We had an article here not too long ago about the SteelSeries WoW mouse, purportedly das ubermaus, replete with glowing fissures and lookin' all like a Templar helmet. We actually had kind of a hard time finding out just how the mouse performed -- it was advertised months before it came out, and it doesn't appear that many gamers actually got to use the mouse prior to pre-ordering it and did so based on Blizzard's official licensing of the WoW name on the product.
The few that did use it, those that played around with it at BlizzCon, actually reported to us that it felt cheap, flimsy, and about to break. That was a bit disconcerting to read, of course, and it wasn't actually an isolated incident--all of the emails we've received about it thus far have been negative reviews. Folks complained of broken buttons or strange key reassignments with the accompanying software.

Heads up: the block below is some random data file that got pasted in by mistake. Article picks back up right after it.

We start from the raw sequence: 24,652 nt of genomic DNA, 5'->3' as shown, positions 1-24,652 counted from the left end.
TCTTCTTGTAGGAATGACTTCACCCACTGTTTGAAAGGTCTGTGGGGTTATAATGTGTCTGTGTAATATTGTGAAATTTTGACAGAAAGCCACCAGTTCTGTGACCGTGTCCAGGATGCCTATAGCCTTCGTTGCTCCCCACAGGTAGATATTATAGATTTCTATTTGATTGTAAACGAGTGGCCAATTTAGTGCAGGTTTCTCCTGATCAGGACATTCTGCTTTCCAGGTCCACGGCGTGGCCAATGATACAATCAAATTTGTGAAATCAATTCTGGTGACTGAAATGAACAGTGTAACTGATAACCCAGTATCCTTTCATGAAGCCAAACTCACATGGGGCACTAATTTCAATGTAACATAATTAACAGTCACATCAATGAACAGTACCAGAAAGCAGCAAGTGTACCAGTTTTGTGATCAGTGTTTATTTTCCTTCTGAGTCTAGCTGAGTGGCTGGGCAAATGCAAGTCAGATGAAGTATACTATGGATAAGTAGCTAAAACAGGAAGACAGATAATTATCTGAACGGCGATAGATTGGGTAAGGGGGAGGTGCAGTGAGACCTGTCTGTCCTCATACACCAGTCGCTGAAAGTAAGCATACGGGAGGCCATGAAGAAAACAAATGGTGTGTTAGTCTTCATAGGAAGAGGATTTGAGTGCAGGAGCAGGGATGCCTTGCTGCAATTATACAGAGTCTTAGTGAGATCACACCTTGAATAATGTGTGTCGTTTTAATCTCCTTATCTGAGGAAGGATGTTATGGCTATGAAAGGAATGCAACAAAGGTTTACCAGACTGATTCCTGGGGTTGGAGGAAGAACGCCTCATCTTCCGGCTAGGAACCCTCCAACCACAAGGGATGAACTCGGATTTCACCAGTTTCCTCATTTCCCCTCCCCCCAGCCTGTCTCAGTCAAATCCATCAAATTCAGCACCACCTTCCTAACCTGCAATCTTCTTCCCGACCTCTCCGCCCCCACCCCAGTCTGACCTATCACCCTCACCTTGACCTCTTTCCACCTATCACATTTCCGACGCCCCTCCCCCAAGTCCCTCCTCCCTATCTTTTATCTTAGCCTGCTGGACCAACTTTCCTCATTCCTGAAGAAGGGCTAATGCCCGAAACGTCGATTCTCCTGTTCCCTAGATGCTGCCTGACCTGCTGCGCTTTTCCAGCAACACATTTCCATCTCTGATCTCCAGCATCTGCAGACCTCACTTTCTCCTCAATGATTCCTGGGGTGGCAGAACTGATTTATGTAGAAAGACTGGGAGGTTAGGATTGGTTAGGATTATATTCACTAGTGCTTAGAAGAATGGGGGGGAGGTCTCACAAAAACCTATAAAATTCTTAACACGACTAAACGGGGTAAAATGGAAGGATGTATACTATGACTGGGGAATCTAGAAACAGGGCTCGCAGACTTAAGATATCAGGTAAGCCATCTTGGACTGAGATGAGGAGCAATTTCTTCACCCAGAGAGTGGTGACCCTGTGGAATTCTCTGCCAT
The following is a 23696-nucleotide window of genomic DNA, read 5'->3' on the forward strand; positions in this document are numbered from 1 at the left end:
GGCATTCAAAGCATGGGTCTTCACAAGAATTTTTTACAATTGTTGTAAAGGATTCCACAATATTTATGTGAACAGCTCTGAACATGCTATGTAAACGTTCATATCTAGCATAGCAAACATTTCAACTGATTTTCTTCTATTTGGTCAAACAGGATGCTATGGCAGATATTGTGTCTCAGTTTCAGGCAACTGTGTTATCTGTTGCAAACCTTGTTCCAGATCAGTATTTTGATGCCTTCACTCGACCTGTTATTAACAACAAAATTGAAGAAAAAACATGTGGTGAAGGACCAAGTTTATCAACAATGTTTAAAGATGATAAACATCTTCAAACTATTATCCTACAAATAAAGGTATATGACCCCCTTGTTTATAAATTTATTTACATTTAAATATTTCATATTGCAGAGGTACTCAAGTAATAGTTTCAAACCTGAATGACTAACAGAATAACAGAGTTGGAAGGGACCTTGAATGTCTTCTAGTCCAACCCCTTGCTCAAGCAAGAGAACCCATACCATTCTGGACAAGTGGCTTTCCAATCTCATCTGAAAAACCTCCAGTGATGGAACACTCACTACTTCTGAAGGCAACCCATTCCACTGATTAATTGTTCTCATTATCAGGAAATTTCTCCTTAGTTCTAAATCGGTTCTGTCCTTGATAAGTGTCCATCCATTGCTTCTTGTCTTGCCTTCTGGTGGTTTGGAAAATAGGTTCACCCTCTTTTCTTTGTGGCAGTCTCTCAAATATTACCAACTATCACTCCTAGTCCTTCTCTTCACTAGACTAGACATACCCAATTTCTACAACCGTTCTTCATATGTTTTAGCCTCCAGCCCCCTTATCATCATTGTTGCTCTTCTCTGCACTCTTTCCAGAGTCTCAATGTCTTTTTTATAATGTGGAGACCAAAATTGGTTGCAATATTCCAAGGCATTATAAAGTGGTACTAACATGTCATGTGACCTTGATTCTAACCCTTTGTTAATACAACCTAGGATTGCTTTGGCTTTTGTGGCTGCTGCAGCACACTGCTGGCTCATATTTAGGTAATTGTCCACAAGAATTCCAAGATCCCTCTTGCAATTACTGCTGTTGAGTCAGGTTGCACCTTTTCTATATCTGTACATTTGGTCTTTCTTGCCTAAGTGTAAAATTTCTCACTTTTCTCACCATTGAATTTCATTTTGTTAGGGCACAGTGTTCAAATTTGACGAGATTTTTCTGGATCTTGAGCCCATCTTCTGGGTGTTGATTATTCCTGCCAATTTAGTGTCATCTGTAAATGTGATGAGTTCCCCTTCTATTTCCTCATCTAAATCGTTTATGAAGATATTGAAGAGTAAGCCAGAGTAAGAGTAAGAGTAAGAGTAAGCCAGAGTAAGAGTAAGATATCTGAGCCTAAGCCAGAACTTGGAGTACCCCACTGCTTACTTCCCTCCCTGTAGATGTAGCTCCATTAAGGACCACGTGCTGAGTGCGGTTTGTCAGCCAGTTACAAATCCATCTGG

Now, our sister site Engadget just released their own impressions on the device and they appear to like it, offering a large size, good weight, and robust software among their list of pros.
The inconsistency in reviews of the product thus far isn't what really bothers me, though. It's the fact that the mouse is a WoW-licensed product that performs functions that are against Blizzard's policies.
And yet the features are advertised in the manual of a WoW-branded product without any kind of warning that those very features are against the rules of the game. It doesn't really make any sense.
I posted a thread on the WoW Customer Service Forum (old habits, folks) about it and the response was simply that you "shouldn't use those features" while playing WoW. This is the response I would've been required to make, of course. It's not a customer service issue. It's a PR and Licensing screwup. But saying you shouldn't use the features of a game-branded piece of merchandise in that game?